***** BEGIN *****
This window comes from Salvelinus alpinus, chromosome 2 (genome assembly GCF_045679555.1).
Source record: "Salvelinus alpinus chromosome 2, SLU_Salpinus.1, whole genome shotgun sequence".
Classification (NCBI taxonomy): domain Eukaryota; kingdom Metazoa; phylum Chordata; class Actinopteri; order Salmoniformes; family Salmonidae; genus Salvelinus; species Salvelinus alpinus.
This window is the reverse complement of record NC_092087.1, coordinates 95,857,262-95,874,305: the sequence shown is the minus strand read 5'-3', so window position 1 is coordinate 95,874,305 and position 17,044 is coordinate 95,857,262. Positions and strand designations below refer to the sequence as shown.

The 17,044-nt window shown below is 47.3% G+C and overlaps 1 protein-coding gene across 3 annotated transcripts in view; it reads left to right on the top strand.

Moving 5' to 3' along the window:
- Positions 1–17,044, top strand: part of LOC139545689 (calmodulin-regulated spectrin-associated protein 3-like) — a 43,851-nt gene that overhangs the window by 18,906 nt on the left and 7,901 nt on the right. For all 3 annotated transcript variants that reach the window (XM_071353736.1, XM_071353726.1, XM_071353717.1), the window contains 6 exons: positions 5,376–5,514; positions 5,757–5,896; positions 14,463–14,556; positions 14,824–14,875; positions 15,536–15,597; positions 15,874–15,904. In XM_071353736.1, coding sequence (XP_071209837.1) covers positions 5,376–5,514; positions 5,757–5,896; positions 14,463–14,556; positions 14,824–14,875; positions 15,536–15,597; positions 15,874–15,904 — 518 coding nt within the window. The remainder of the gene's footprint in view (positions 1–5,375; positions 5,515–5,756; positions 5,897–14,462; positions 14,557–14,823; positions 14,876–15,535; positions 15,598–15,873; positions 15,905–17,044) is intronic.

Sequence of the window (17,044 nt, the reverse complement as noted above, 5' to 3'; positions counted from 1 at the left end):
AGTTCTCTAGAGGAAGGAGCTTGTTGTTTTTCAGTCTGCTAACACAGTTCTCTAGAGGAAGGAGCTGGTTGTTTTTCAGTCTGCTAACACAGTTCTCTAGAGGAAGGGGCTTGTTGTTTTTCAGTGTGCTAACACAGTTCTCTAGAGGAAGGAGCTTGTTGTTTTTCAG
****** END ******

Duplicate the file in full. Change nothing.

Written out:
This window comes from Salvelinus alpinus, chromosome 2 (genome assembly GCF_045679555.1).
Source record: "Salvelinus alpinus chromosome 2, SLU_Salpinus.1, whole genome shotgun sequence".
Classification (NCBI taxonomy): domain Eukaryota; kingdom Metazoa; phylum Chordata; class Actinopteri; order Salmoniformes; family Salmonidae; genus Salvelinus; species Salvelinus alpinus.
This window is the reverse complement of record NC_092087.1, coordinates 95,857,262-95,874,305: the sequence shown is the minus strand read 5'-3', so window position 1 is coordinate 95,874,305 and position 17,044 is coordinate 95,857,262. Positions and strand designations below refer to the sequence as shown.

The 17,044-nt window shown below is 47.3% G+C and overlaps 1 protein-coding gene across 3 annotated transcripts in view; it reads left to right on the top strand.

Moving 5' to 3' along the window:
- Positions 1–17,044, top strand: part of LOC139545689 (calmodulin-regulated spectrin-associated protein 3-like) — a 43,851-nt gene that overhangs the window by 18,906 nt on the left and 7,901 nt on the right. For all 3 annotated transcript variants that reach the window (XM_071353736.1, XM_071353726.1, XM_071353717.1), the window contains 6 exons: positions 5,376–5,514; positions 5,757–5,896; positions 14,463–14,556; positions 14,824–14,875; positions 15,536–15,597; positions 15,874–15,904. In XM_071353736.1, coding sequence (XP_071209837.1) covers positions 5,376–5,514; positions 5,757–5,896; positions 14,463–14,556; positions 14,824–14,875; positions 15,536–15,597; positions 15,874–15,904 — 518 coding nt within the window. The remainder of the gene's footprint in view (positions 1–5,375; positions 5,515–5,756; positions 5,897–14,462; positions 14,557–14,823; positions 14,876–15,535; positions 15,598–15,873; positions 15,905–17,044) is intronic.

Sequence of the window (17,044 nt, the reverse complement as noted above, 5' to 3'; positions counted from 1 at the left end):
AGTTCTCTAGAGGAAGGAGCTTGTTGTTTTTCAGTCTGCTAACACAGTTCTCTAGAGGAAGGAGCTGGTTGTTTTTCAGTCTGCTAACACAGTTCTCTAGAGGAAGGGGCTTGTTGTTTTTCAGTGTGCTAACACAGTTCTCTAGAGGAAGGAGCTTGTTGTTTTTCAG